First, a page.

Healthcare sector fundraisers might be forgiven for feeling like the sky is constantly about to fall on their heads.
No sooner did the pandemic begin than demand for emergency funds surged. But where would those donations come from in the midst of layoffs and furloughs?
Later that year, we worried whether donors would give again at year-end.
Then, as we went through the second year of the pandemic, we wrung our hands with concern that donors were fatigued even though the need continued to be high.
Month-by-month comparisons in 2021 all suggested that results would not match 2020’s highs and we worried again.
Astonishingly, 2021 fundraising totals actually exceeded 2020s – though only modestly, largely thanks to donors who dug deep and contributed more. The economy roaring back to life and a buoyant stock market coinciding conveniently with peak fundraising season.
The narrative seems to be that, despite fears to the contrary, our donors come through when we need them most.
Leveraging historical performance data showing corporate, foundation and estate giving all increasing in line with strong stock market performance, the Lily Family School of Philanthropy predicted that donors would continue giving and that total charitable giving would rise by 5.7% in 2022.
But then 2022 unfolded.
War in Ukraine. Extended COVID lockdowns in China. Further supply chain tightening. Inflation reaching its highest point in 40 years. The Federal Reserve twice increased interest rates in response. The reversal of Roe vs Wade. A series of devastating heatwaves and wildfires. Another (less-publicized) COVID surge.
Unsurprisingly given this context, Q1-Q2 fundraising revenue was down 2.2% across the nonprofit sector year-over-year, suggesting the drop may already be upon us.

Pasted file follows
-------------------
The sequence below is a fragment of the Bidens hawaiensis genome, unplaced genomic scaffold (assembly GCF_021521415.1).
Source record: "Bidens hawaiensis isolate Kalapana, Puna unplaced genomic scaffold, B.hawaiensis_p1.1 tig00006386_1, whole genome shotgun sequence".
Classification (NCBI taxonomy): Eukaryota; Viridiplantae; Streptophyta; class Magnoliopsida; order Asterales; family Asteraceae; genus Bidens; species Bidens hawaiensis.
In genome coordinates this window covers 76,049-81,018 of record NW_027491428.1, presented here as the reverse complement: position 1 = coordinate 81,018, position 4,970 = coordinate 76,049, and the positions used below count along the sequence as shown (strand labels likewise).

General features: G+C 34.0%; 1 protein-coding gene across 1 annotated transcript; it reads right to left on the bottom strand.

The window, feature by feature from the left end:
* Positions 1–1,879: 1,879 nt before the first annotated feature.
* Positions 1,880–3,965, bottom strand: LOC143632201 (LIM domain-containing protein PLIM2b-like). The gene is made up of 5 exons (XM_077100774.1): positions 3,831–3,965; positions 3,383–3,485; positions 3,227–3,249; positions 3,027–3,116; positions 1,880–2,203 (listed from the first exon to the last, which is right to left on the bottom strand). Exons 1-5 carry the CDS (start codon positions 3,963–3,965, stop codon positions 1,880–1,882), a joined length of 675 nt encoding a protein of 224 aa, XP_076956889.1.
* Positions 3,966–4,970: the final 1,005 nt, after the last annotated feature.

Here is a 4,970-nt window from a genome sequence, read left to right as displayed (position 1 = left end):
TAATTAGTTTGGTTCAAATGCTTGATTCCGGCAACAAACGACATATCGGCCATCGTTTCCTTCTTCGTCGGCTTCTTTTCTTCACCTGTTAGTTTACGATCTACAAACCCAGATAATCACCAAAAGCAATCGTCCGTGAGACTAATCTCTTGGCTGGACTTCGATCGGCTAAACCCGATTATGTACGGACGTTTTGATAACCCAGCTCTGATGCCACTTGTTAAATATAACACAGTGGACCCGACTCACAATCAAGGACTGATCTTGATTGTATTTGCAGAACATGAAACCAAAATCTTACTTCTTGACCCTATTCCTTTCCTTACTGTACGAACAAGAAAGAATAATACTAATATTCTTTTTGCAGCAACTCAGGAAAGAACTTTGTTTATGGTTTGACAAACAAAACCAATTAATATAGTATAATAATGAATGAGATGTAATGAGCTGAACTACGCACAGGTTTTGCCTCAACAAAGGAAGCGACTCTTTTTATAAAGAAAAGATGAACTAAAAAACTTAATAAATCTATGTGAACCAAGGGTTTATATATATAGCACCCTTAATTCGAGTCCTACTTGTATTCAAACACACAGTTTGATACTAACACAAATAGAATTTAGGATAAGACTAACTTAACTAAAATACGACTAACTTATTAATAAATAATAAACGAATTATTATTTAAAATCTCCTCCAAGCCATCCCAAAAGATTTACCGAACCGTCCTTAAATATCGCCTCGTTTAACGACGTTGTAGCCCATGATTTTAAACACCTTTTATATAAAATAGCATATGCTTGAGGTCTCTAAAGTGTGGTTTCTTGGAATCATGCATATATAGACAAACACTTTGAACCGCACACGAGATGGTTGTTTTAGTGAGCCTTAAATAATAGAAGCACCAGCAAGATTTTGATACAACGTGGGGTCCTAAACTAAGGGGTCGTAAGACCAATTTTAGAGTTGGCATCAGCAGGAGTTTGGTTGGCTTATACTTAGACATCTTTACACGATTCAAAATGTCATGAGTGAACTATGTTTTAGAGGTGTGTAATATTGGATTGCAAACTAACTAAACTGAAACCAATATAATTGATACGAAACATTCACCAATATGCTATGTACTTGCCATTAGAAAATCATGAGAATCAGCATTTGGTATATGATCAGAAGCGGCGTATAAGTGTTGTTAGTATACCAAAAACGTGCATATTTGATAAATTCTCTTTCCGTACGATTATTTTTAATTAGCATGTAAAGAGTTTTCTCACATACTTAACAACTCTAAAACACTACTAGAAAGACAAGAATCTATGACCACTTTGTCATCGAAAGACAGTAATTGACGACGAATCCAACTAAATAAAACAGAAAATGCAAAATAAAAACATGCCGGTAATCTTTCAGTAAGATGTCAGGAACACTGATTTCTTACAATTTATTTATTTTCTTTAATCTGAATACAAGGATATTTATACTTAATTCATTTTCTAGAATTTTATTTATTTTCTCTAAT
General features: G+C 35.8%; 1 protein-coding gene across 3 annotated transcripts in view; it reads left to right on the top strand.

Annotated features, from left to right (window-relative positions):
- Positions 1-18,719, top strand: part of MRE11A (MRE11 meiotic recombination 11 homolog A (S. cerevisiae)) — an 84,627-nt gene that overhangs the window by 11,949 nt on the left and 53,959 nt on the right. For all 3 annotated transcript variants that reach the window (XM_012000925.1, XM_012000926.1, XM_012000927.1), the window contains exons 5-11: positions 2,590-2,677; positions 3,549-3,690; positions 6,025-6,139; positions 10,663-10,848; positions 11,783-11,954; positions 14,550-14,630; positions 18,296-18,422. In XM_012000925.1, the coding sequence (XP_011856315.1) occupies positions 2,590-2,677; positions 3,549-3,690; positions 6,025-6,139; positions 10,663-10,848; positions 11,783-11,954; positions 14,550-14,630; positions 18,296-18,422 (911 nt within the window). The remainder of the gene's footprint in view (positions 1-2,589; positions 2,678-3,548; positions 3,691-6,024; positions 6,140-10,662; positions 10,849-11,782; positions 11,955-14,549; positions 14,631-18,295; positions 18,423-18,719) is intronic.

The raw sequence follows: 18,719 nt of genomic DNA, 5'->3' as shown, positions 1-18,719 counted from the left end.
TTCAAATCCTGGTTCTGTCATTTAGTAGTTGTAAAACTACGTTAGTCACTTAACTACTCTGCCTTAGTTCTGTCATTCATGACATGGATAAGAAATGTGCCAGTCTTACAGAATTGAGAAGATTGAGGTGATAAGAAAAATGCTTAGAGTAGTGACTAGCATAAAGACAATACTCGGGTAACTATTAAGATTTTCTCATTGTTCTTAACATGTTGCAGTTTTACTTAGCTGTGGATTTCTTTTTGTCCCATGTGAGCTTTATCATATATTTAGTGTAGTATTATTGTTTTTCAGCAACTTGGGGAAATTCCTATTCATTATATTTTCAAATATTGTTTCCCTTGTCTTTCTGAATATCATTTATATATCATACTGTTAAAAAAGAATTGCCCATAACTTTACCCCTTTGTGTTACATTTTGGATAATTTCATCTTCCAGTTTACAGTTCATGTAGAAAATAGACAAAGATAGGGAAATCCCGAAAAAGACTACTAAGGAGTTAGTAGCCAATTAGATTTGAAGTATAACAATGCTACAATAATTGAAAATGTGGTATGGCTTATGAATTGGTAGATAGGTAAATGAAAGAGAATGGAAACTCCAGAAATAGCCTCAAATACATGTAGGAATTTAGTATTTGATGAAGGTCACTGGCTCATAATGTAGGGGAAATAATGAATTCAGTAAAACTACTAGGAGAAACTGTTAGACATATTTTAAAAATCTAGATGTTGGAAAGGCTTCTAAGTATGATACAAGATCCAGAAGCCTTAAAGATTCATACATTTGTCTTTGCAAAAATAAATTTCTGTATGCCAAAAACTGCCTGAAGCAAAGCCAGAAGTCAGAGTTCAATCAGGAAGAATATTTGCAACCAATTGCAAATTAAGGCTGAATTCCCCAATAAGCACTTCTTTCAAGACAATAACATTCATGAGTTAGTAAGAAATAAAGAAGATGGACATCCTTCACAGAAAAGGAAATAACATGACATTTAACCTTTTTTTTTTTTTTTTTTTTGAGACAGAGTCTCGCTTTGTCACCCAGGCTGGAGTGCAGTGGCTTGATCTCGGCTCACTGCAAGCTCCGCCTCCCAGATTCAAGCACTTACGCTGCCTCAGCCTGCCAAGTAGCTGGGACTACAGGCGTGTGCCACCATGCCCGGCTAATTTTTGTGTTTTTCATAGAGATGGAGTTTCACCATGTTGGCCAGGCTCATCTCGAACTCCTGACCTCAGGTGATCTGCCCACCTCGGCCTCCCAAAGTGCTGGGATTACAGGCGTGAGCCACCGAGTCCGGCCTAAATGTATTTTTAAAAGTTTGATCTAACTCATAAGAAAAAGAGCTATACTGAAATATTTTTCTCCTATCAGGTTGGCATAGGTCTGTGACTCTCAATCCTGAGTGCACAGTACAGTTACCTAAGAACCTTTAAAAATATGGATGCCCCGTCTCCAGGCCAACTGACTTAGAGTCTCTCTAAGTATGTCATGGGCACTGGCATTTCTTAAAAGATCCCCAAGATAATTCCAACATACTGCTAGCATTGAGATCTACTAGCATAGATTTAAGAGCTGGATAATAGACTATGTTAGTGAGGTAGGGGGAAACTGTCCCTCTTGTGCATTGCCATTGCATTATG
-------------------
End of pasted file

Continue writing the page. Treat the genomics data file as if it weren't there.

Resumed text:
Historically, weaker year-end fundraising performance has correlated strongly with the kind of bear stock markets we have experienced in the past two quarters.
Charitable giving also correlates quite strongly with consumer spending which has been trending down as inflation has pushed up the cost of goods and services.
However, economic data shows that markets tend to bounce back in the second half of years in which the first halves were in a recession. And, elections usually cause short-lived economic spikes.
Healthcare issues remain among the most topical and most searched issues of our time.
Healthcare nonprofits are also better equipped to face the future thanks to their COVID-enlarged donor files. More donors to reach out to can help mitigate lower response rates.
More total donors tend to mean more wealthy donors. As we saw at year-end 2021, donors giving larger gifts can also mitigate lower response rates, and it is wealthier donors who are more likely to have the capacity to donate when the economy is weaker. In fact, research suggests that philanthropy has an asymmetric relationship to the stock market. Meaning that giving spikes with strong stock markets, but tends to lag, not mirror, downturns.
But while files are larger, they grew thanks to the pandemic when donors often gave to causes they hadn’t previously supported, typically with online gifts. That means donors now have even more organizations vying for a share of their digital wallet. Combine that with softer year-to-date revenues across the nonprofit sector and it makes for a highly competitive year-end period when standing out in overcrowded inboxes and mailboxes will be a challenge.
Oh, and remember inflation?
Because the costs of running an organization have risen dramatically this year and prices seldom drop even when inflation cools, 2022 dollars can purchase less than 2021 dollars. This puts a greater emphasis on finding ways to further upsell year-end gifts to bridge that gap.
To summarize, it appears that the 2022 fundraising outlook is weaker than in recent years, but not dramatically, thanks to continued interest in healthcare issues, and deeper and wealthier donor files. So, how should healthcare nonprofits prepare for year-end?